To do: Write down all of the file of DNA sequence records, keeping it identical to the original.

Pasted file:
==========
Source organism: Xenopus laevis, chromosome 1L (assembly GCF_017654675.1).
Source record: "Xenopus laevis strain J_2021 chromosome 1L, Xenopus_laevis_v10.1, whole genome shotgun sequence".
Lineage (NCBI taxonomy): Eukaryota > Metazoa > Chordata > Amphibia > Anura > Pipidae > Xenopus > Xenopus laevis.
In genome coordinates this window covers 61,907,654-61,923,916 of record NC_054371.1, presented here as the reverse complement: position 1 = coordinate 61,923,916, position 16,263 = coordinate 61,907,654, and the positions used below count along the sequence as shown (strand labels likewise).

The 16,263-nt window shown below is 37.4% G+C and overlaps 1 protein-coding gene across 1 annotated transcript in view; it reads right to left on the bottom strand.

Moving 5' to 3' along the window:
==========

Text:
Source organism: Xenopus laevis, chromosome 1L (assembly GCF_017654675.1).
Source record: "Xenopus laevis strain J_2021 chromosome 1L, Xenopus_laevis_v10.1, whole genome shotgun sequence".
Lineage (NCBI taxonomy): Eukaryota > Metazoa > Chordata > Amphibia > Anura > Pipidae > Xenopus > Xenopus laevis.
In genome coordinates this window covers 61,907,654-61,923,916 of record NC_054371.1, presented here as the reverse complement: position 1 = coordinate 61,923,916, position 16,263 = coordinate 61,907,654, and the positions used below count along the sequence as shown (strand labels likewise).

The 16,263-nt window shown below is 37.4% G+C and overlaps 1 protein-coding gene across 1 annotated transcript in view; it reads right to left on the bottom strand.

Moving 5' to 3' along the window: